Hypertension is a problem. It raises the risk of heart disease; it’s one of the most consisten...
Some foods and flavors are just made for one another. Bacon and eggs. Strawberries and cream. Basil and tomato. Oil and vinegar. Sweet and sour. The list goes on and on. But what’s behind these classic and nearly universal combinations? Does taste alone drive the decision to, say, add fresh herbs to a charred piece of meat? And if pairings are driven by taste, which sounds reasonably, could it be possible that healthy pairings naturally taste better because we’ve evolved an innate draw towards these powerful combinations? The jury may still be out on that one. Nevertheless, some foods, when taken together, make surprising nutrition sense.
Let’s take a closer look.Read More
For today’s Dear Mark, I’m responding to as many of the questions and concerns relayed in the comment section of last week’s raw milk post. You guys had a lot of them, ranging from whether raw milk can help with eczema and adult asthma, if homogenization is dangerous, why raw milk might taste and smell fishy, to how many people get sick from pasteurized milk. I also respond to reports of raw milk not being a panacea for immune health, and even an active impediment to it.
Lots of ground is covered today, so let’s get right to it.
Here we go:
Is homogenization dangerous?
I don’t drink much, if any, milk. A little cream in my morning coffee, good cheese regularly, some yogurt and kefir on occasion are about the extent of my dairy consumption. But milk? That pure white untouched fluid gushing from swollen udders? No, not really. Not anymore. It’s certainly a nutrient-dense food, don’t get me wrong, and I’m good at breaking down lactose. I just don’t see the need for it in my regular diet.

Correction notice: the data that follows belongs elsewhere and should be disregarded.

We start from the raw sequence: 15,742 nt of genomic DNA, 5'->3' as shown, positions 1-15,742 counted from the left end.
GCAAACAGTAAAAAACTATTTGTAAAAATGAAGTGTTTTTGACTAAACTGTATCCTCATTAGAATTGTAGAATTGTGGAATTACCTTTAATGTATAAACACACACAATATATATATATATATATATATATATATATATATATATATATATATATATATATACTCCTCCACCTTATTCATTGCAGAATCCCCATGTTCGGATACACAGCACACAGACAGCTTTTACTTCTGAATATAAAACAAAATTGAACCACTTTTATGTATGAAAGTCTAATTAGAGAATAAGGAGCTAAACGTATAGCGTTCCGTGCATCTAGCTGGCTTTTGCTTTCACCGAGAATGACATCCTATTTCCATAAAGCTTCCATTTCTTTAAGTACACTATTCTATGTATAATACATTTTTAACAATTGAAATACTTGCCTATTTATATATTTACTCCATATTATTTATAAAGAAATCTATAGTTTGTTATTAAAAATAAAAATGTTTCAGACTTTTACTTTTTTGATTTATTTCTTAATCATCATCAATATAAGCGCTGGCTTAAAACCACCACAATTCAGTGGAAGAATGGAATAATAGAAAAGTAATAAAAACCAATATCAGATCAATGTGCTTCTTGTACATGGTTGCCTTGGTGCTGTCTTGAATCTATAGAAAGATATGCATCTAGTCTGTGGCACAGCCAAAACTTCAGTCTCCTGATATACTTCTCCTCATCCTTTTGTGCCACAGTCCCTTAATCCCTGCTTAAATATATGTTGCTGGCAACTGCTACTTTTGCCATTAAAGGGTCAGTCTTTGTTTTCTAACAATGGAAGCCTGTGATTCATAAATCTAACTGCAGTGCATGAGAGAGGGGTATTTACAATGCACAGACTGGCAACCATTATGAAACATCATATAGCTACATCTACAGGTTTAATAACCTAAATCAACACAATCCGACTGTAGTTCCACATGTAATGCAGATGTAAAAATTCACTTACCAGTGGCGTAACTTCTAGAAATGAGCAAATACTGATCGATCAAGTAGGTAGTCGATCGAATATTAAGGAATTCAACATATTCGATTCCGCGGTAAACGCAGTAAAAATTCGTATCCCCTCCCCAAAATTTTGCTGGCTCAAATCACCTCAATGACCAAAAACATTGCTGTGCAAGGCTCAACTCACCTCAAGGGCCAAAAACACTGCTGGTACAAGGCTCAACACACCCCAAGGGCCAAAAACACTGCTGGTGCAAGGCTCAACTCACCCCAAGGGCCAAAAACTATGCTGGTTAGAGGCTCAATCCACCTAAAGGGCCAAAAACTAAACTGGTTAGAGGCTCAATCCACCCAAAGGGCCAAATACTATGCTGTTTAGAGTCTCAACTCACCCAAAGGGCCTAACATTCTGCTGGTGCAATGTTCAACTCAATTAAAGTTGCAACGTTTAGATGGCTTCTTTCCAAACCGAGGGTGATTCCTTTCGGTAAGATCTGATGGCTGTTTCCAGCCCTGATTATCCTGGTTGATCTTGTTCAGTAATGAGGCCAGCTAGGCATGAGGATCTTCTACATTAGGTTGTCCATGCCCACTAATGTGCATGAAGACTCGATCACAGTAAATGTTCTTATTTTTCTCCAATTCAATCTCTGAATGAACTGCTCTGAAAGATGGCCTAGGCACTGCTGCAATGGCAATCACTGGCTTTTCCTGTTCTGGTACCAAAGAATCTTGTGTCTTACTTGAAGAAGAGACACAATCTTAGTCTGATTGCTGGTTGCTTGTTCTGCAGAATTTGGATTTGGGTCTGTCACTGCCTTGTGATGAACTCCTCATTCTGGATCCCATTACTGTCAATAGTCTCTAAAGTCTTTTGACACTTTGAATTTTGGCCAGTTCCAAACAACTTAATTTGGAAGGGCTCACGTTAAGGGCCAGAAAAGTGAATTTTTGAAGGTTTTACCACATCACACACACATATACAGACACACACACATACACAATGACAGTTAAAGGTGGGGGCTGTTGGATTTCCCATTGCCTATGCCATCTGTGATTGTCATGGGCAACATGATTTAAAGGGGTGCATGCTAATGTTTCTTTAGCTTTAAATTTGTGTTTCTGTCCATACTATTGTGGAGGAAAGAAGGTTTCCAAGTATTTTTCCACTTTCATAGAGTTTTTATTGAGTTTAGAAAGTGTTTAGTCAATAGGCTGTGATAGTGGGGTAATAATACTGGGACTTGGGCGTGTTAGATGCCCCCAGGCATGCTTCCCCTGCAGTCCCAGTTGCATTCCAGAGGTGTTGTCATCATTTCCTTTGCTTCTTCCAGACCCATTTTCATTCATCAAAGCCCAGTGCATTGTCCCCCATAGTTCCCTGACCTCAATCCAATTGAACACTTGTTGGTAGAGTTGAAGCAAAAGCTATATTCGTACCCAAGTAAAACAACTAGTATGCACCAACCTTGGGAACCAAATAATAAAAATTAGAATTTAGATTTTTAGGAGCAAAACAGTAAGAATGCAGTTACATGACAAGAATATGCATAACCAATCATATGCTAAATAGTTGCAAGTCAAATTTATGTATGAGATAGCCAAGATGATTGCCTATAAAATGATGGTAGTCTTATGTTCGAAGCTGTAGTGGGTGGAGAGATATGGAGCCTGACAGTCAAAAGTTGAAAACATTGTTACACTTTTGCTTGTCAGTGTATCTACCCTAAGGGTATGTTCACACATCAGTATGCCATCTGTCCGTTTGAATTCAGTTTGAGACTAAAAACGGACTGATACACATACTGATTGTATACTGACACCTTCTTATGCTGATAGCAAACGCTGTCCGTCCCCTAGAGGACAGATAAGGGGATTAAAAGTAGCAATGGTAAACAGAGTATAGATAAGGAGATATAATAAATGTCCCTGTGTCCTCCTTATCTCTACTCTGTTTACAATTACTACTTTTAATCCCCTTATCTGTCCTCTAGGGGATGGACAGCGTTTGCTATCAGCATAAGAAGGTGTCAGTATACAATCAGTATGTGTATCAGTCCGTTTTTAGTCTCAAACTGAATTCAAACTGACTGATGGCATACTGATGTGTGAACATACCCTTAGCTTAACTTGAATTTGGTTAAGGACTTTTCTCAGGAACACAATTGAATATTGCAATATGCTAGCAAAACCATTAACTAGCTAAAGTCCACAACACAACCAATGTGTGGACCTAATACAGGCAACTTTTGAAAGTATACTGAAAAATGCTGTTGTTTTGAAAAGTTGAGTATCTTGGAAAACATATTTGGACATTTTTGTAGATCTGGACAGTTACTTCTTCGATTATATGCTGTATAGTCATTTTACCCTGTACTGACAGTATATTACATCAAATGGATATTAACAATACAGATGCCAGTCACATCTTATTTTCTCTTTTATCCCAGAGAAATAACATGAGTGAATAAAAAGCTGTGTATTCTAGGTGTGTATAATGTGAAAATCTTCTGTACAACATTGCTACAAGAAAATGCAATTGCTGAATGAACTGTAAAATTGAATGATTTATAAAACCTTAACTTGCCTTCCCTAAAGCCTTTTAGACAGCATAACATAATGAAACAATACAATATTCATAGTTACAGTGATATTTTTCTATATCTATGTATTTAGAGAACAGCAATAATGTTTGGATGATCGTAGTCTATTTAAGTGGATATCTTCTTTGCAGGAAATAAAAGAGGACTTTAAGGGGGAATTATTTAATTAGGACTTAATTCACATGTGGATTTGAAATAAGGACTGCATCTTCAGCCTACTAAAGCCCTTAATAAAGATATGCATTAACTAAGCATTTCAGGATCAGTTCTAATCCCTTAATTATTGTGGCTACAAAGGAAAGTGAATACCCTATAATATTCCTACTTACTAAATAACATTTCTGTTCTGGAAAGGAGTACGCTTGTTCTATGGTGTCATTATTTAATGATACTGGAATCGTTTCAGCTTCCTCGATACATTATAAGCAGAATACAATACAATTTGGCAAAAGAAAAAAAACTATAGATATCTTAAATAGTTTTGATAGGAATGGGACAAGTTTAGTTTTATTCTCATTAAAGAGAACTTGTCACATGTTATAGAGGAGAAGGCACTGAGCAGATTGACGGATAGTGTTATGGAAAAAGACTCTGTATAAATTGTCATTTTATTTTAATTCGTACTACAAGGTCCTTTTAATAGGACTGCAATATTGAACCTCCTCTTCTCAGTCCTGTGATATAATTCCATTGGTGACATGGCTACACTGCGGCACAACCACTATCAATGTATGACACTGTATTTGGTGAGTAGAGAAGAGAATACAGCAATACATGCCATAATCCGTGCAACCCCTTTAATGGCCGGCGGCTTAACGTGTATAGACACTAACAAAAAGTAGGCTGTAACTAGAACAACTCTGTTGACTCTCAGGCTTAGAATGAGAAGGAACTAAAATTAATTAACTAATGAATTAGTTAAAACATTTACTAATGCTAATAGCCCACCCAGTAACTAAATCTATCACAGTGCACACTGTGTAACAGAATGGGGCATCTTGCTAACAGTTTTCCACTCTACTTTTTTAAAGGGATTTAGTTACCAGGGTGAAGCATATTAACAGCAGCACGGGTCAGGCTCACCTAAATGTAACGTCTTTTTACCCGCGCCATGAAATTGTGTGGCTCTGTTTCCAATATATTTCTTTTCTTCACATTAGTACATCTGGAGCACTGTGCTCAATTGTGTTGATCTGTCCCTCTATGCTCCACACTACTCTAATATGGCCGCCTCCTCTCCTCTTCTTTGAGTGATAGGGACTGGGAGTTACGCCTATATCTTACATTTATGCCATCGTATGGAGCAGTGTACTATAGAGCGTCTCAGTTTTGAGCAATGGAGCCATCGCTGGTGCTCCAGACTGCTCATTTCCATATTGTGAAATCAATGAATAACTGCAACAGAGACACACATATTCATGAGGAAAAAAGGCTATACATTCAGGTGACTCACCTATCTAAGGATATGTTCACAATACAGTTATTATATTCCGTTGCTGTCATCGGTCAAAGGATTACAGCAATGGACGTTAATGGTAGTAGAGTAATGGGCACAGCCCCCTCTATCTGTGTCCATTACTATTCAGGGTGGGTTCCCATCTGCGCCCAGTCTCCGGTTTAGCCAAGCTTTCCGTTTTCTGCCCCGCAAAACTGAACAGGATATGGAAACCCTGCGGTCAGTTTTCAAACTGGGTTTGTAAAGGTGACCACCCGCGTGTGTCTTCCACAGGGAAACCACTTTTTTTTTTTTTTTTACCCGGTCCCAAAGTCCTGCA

Ambivalence and lack of personal investment aside, I can’t ignore the bitter debate raging between raw milk advocates and raw milk skeptics. I may not have a personal dog in this fight (for what it’s worth, I seem to tolerate pasteurized milk just fine), and lots of Primal folks reading this are in the same boat, but many of my readers do drink milk — or would like to drink it if a healthier version existed. Raw milk may or may not be that version. Plus, it’s always interesting to wade into the fray to see whose claims are science-based and whose aren’t.Read More
To answer the title, kind of. The same basic principle of yogurt-making applies to all yogurts: the inoculation of milk with specific strains of yogurt bacteria followed by incubation at a temperature warm enough to encourage growth and proliferation. Yogurt is milk transformed into a creamy, tangy, more nutritious product. All yogurt is initially created equal, but after that, all bets are off. For whatever reason, food producers have seen fit to ruin a perfectly good thing with misguided additions and subtractions.Read More
As promised, today’s edition of Dear Mark is all about the 21-Day Challenge. Last week, you asked me a ton of questions. Today, I’m trying to answer as many of them as I can.
We’ve got questions about posture, weight loss, dairy, probiotics, alcohol, and much more. Hopefully, you find today’s post useful.
I’ll answer some more next week, so stay tuned for that. Now let’s get to it!Read More
For today’s edition of Dear Mark, I’ve got three questions from readers. First is an interesting one from Brandon, who’s concerned about the nighttime consumption of carbohydrates spiking insulin enough to interfere with the growth hormone release that occurs during slow wave sleep. Should we be worried? Next, what’s the deal with bananas? A reader wonders whether his three-years-strong morning banana habit is introducing too much sugar into his system. I answer and explore the health effects of banana consumption in general. And finally, what are we to make of the recent death of a Melbourne toddler who drank bad raw milk?
Let’s go:Read More